Oil was little changed after rising for the first time in six days in New York, ending the longest losing streak since May, on signs U.S. growth is accelerating.
Futures fluctuated after rising 0.4 percent yesterday following reports showing U.S. jobless claims dropped last week and durable goods orders gained. The Commerce Department will probably report economic growth accelerated 1.8 percent in the third quarter, according to a Bloomberg survey.
“Let’s see if we get a little bit of an uptick in the number-one user” of crude, said Jonathan Barratt, the chief executive officer of Barratt’s Bulletin, a commodity newsletter in Sydney. “Anything more than 2 percent growth might launch a bit of a rally.”
Crude for December delivery was at $86.01 a barrel, down 4 cents in electronic trading on the New York Mercantile Exchange at 10:44 a.m. in Tokyo. It rose 32 cents yesterday to settle at $86.05. Prices are down 13 percent this year. Prices have declined 4.3 percent this week, set for a second weekly drop.
Brent oil for December settlement on the London-based ICE Futures Europe exchange was at $108.53 a barrel, up 4 cents. The European benchmark crude increased 64 cents, or 0.6 percent, to end the session at $108.49 yesterday. It was the first gain in eight days, ending the longest losing streak since July 2010.
Brent was at a premium of $22.52 to New York-traded West Texas Intermediate grade, up from $22.44 yesterday.
Unemployment claims decreased by 23,000 to 369,000 in the week ended Oct. 20 from a revised 392,000 the prior period, the Labor Department reported yesterday in Washington. The median forecast of 48 economists surveyed by Bloomberg called for a drop in claims to 370,000.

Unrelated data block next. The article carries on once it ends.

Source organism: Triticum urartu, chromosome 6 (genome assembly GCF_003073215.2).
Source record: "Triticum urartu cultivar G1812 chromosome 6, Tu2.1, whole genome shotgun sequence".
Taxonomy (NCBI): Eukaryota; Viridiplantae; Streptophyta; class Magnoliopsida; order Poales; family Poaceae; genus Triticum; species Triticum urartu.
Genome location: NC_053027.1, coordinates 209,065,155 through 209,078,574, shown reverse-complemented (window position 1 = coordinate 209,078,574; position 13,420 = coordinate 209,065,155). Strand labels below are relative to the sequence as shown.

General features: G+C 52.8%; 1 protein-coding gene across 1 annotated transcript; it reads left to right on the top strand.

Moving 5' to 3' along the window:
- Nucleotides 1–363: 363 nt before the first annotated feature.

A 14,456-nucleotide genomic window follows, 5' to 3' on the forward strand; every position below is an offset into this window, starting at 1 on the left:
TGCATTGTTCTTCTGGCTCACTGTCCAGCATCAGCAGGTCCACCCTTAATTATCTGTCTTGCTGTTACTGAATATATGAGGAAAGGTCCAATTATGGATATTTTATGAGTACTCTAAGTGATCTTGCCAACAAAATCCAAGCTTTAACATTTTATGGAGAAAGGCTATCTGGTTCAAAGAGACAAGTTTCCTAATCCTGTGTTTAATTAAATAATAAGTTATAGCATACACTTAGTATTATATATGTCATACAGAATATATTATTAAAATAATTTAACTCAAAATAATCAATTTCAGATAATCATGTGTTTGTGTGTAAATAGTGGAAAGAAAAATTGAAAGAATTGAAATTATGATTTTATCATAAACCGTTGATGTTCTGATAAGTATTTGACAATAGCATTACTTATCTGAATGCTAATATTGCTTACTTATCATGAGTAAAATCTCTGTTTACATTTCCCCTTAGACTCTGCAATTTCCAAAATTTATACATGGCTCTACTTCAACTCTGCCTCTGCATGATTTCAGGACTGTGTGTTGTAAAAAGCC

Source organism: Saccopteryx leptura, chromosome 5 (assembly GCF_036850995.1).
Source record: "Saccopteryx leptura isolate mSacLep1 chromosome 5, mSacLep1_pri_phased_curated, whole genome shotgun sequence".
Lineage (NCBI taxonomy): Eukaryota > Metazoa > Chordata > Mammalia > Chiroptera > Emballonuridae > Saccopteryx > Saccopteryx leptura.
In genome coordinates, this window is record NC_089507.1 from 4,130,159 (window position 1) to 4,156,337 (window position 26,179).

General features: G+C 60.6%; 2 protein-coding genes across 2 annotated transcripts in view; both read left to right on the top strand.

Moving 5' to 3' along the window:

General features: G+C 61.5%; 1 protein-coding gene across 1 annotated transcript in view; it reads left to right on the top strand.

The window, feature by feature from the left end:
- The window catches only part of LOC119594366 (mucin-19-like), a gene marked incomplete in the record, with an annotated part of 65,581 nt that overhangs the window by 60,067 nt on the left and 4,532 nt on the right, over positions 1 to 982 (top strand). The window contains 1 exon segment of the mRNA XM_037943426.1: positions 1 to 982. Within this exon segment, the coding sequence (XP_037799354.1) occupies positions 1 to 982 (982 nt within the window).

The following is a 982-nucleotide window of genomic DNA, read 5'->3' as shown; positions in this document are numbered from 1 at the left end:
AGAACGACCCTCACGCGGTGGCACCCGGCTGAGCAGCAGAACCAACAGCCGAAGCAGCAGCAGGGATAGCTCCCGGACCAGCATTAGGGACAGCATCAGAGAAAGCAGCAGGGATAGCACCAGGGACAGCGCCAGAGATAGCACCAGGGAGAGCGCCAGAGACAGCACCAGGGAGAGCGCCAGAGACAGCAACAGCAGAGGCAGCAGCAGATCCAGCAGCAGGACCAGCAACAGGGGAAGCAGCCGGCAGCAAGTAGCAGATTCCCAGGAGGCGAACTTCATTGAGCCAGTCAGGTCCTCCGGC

Demand for durable goods climbed 9.9 percent last month, a Commerce Department report showed. The median forecast of 77 economists surveyed by Bloomberg called for a 7.5 percent gain in orders.
The U.S. economy grew at a 1.8 percent annual rate in the third quarter after expanding at a 1.3 percent pace the prior three months, according to the median forecast of economists surveyed by Bloomberg.
Hurricane Sandy, a Category 2 storm, is on a path that may threaten anywhere from the mid-Atlantic states starting Oct. 28 to southern New England later in the week, depending on the track it takes, said Gary Best, a meteorologist for Hometown Forecast Services Inc. in Nashua, New Hampshire.
Refiners in the region, which includes the New York Harbor, the delivery point for Nymex futures, can process 1.29 million barrels a day, according to data compiled by Bloomberg.
As of 8 p.m. New York time, Sandy was located 35 miles (55 kilometers) southeast of Eleuthera Island in the Bahamas, with top winds of 100 miles per hour, a Category 2 hurricane on the five-step Saffir-Simpson scale, according to the hurricane center in Miami. It was moving north-northwest at 17 mph.
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